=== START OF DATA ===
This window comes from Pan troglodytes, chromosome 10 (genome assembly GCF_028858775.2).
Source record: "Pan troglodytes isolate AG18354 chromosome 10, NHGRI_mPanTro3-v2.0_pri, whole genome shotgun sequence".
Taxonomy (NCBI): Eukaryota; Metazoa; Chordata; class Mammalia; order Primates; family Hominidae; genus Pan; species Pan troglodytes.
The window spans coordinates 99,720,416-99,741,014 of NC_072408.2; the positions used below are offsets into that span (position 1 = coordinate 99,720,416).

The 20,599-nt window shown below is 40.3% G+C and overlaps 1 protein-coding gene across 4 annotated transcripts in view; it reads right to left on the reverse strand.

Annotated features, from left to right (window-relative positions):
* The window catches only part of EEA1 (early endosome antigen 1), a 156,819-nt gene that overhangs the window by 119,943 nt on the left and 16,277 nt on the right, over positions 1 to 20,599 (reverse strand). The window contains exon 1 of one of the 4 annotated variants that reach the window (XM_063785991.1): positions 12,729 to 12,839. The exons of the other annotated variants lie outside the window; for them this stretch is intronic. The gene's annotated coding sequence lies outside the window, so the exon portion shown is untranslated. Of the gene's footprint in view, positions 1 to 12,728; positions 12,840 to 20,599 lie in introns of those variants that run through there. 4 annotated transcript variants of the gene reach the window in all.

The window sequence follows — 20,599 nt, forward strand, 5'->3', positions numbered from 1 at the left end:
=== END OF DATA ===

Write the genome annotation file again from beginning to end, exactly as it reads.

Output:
This window comes from Pan troglodytes, chromosome 10 (genome assembly GCF_028858775.2).
Source record: "Pan troglodytes isolate AG18354 chromosome 10, NHGRI_mPanTro3-v2.0_pri, whole genome shotgun sequence".
Taxonomy (NCBI): Eukaryota; Metazoa; Chordata; class Mammalia; order Primates; family Hominidae; genus Pan; species Pan troglodytes.
The window spans coordinates 99,720,416-99,741,014 of NC_072408.2; the positions used below are offsets into that span (position 1 = coordinate 99,720,416).

The 20,599-nt window shown below is 40.3% G+C and overlaps 1 protein-coding gene across 4 annotated transcripts in view; it reads right to left on the reverse strand.

Annotated features, from left to right (window-relative positions):
* The window catches only part of EEA1 (early endosome antigen 1), a 156,819-nt gene that overhangs the window by 119,943 nt on the left and 16,277 nt on the right, over positions 1 to 20,599 (reverse strand). The window contains exon 1 of one of the 4 annotated variants that reach the window (XM_063785991.1): positions 12,729 to 12,839. The exons of the other annotated variants lie outside the window; for them this stretch is intronic. The gene's annotated coding sequence lies outside the window, so the exon portion shown is untranslated. Of the gene's footprint in view, positions 1 to 12,728; positions 12,840 to 20,599 lie in introns of those variants that run through there. 4 annotated transcript variants of the gene reach the window in all.

The window sequence follows — 20,599 nt, forward strand, 5'->3', positions numbered from 1 at the left end: